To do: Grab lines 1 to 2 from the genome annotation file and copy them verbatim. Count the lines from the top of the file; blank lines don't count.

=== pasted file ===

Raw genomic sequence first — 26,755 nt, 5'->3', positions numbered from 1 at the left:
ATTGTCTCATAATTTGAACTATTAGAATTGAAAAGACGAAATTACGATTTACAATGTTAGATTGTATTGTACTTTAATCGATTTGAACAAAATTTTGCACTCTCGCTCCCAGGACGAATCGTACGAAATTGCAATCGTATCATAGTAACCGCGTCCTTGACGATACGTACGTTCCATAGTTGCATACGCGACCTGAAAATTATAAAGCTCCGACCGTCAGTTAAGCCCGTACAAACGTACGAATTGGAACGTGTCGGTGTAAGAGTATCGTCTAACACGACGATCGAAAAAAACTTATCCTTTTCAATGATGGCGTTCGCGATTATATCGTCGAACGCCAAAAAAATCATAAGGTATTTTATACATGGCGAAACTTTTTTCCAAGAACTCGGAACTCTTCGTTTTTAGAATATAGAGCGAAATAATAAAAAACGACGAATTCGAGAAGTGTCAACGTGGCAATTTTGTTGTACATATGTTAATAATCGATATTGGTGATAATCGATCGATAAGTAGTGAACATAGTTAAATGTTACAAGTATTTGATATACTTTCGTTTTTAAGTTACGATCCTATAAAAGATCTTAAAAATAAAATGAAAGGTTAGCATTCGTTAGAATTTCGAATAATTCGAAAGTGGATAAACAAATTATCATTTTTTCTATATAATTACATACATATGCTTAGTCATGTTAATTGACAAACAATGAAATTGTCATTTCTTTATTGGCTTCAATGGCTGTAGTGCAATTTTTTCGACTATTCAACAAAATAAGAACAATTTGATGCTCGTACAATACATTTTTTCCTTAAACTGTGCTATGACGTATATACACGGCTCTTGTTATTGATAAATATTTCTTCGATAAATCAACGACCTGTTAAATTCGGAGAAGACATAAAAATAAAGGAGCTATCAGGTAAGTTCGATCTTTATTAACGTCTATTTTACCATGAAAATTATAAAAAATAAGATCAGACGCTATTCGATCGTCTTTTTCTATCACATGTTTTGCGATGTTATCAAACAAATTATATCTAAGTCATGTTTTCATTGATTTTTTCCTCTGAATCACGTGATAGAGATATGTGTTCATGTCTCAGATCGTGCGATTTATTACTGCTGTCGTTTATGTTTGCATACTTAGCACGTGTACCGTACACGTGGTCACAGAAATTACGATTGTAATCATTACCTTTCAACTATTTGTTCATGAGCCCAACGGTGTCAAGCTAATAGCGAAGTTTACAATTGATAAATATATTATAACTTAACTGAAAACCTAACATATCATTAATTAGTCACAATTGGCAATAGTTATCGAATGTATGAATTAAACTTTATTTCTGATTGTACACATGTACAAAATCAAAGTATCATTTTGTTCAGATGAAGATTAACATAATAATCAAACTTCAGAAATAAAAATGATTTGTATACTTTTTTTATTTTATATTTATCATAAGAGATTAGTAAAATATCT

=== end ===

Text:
Raw genomic sequence first — 26,755 nt, 5'->3', positions numbered from 1 at the left:
ATTGTCTCATAATTTGAACTATTAGAATTGAAAAGACGAAATTACGATTTACAATGTTAGATTGTATTGTACTTTAATCGATTTGAACAAAATTTTGCACTCTCGCTCCCAGGACGAATCGTACGAAATTGCAATCGTATCATAGTAACCGCGTCCTTGACGATACGTACGTTCCATAGTTGCATACGCGACCTGAAAATTATAAAGCTCCGACCGTCAGTTAAGCCCGTACAAACGTACGAATTGGAACGTGTCGGTGTAAGAGTATCGTCTAACACGACGATCGAAAAAAACTTATCCTTTTCAATGATGGCGTTCGCGATTATATCGTCGAACGCCAAAAAAATCATAAGGTATTTTATACATGGCGAAACTTTTTTCCAAGAACTCGGAACTCTTCGTTTTTAGAATATAGAGCGAAATAATAAAAAACGACGAATTCGAGAAGTGTCAACGTGGCAATTTTGTTGTACATATGTTAATAATCGATATTGGTGATAATCGATCGATAAGTAGTGAACATAGTTAAATGTTACAAGTATTTGATATACTTTCGTTTTTAAGTTACGATCCTATAAAAGATCTTAAAAATAAAATGAAAGGTTAGCATTCGTTAGAATTTCGAATAATTCGAAAGTGGATAAACAAATTATCATTTTTTCTATATAATTACATACATATGCTTAGTCATGTTAATTGACAAACAATGAAATTGTCATTTCTTTATTGGCTTCAATGGCTGTAGTGCAATTTTTTCGACTATTCAACAAAATAAGAACAATTTGATGCTCGTACAATACATTTTTTCCTTAAACTGTGCTATGACGTATATACACGGCTCTTGTTATTGATAAATATTTCTTCGATAAATCAACGACCTGTTAAATTCGGAGAAGACATAAAAATAAAGGAGCTATCAGGTAAGTTCGATCTTTATTAACGTCTATTTTACCATGAAAATTATAAAAAATAAGATCAGACGCTATTCGATCGTCTTTTTCTATCACATGTTTTGCGATGTTATCAAACAAATTATATCTAAGTCATGTTTTCATTGATTTTTTCCTCTGAATCACGTGATAGAGATATGTGTTCATGTCTCAGATCGTGCGATTTATTACTGCTGTCGTTTATGTTTGCATACTTAGCACGTGTACCGTACACGTGGTCACAGAAATTACGATTGTAATCATTACCTTTCAACTATTTGTTCATGAGCCCAACGGTGTCAAGCTAATAGCGAAGTTTACAATTGATAAATATATTATAACTTAACTGAAAACCTAACATATCATTAATTAGTCACAATTGGCAATAGTTATCGAATGTATGAATTAAACTTTATTTCTGATTGTACACATGTACAAAATCAAAGTATCATTTTGTTCAGATGAAGATTAACATAATAATCAAACTTCAGAAATAAAAATGATTTGTATACTTTTTTTATTTTATATTTATCATAAGAGATTAGTAAAATATCT